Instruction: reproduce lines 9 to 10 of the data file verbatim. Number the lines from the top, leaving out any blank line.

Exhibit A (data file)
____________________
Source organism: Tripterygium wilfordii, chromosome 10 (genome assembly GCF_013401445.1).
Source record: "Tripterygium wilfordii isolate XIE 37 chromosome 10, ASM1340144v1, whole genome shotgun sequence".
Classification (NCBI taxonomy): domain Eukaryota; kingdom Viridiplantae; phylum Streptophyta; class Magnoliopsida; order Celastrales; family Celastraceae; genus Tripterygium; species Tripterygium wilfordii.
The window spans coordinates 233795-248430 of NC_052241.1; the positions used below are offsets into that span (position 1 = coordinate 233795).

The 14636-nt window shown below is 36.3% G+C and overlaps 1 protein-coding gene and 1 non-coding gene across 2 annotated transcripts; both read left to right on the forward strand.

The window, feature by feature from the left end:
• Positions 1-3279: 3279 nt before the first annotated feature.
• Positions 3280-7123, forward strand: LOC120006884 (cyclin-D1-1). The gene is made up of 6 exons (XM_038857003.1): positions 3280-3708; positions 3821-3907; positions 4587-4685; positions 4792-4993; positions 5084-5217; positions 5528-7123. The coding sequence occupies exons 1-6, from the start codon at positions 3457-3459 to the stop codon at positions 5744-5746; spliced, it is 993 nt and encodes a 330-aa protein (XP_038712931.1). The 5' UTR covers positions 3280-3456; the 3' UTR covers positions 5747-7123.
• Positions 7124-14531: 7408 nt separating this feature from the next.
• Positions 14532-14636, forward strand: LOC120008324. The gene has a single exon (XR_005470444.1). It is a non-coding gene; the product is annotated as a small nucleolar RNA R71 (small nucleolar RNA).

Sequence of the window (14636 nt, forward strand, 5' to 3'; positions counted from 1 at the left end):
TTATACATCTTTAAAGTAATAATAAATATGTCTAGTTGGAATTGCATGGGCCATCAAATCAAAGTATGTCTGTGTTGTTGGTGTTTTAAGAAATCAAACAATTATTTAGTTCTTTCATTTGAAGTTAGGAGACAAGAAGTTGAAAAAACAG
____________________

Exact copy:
• Positions 7124-14531: 7408 nt separating this feature from the next.
• Positions 14532-14636, forward strand: LOC120008324. The gene has a single exon (XR_005470444.1). It is a non-coding gene; the product is annotated as a small nucleolar RNA R71 (small nucleolar RNA).